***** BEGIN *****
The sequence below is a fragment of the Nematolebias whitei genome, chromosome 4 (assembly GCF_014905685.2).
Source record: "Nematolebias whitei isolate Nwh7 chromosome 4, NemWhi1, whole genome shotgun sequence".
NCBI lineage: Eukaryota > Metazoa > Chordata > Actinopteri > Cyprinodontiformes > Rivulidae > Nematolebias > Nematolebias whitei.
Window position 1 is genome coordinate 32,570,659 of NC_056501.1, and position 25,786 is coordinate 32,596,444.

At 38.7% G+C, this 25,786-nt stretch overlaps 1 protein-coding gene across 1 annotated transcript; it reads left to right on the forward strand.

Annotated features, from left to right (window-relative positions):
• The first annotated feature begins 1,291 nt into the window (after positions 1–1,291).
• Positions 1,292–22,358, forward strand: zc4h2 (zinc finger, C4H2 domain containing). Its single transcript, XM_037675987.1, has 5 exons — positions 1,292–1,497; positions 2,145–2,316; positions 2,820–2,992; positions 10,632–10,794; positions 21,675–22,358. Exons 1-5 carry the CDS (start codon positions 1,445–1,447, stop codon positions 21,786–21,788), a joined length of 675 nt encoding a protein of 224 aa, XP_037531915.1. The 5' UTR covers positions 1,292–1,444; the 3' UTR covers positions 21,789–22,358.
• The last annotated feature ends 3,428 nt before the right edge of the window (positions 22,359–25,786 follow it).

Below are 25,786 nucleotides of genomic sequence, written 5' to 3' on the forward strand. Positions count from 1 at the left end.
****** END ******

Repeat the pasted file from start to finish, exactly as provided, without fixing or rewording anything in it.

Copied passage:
The sequence below is a fragment of the Nematolebias whitei genome, chromosome 4 (assembly GCF_014905685.2).
Source record: "Nematolebias whitei isolate Nwh7 chromosome 4, NemWhi1, whole genome shotgun sequence".
NCBI lineage: Eukaryota > Metazoa > Chordata > Actinopteri > Cyprinodontiformes > Rivulidae > Nematolebias > Nematolebias whitei.
Window position 1 is genome coordinate 32,570,659 of NC_056501.1, and position 25,786 is coordinate 32,596,444.

At 38.7% G+C, this 25,786-nt stretch overlaps 1 protein-coding gene across 1 annotated transcript; it reads left to right on the forward strand.

Annotated features, from left to right (window-relative positions):
• The first annotated feature begins 1,291 nt into the window (after positions 1–1,291).
• Positions 1,292–22,358, forward strand: zc4h2 (zinc finger, C4H2 domain containing). Its single transcript, XM_037675987.1, has 5 exons — positions 1,292–1,497; positions 2,145–2,316; positions 2,820–2,992; positions 10,632–10,794; positions 21,675–22,358. Exons 1-5 carry the CDS (start codon positions 1,445–1,447, stop codon positions 21,786–21,788), a joined length of 675 nt encoding a protein of 224 aa, XP_037531915.1. The 5' UTR covers positions 1,292–1,444; the 3' UTR covers positions 21,789–22,358.
• The last annotated feature ends 3,428 nt before the right edge of the window (positions 22,359–25,786 follow it).

Below are 25,786 nucleotides of genomic sequence, written 5' to 3' on the forward strand. Positions count from 1 at the left end.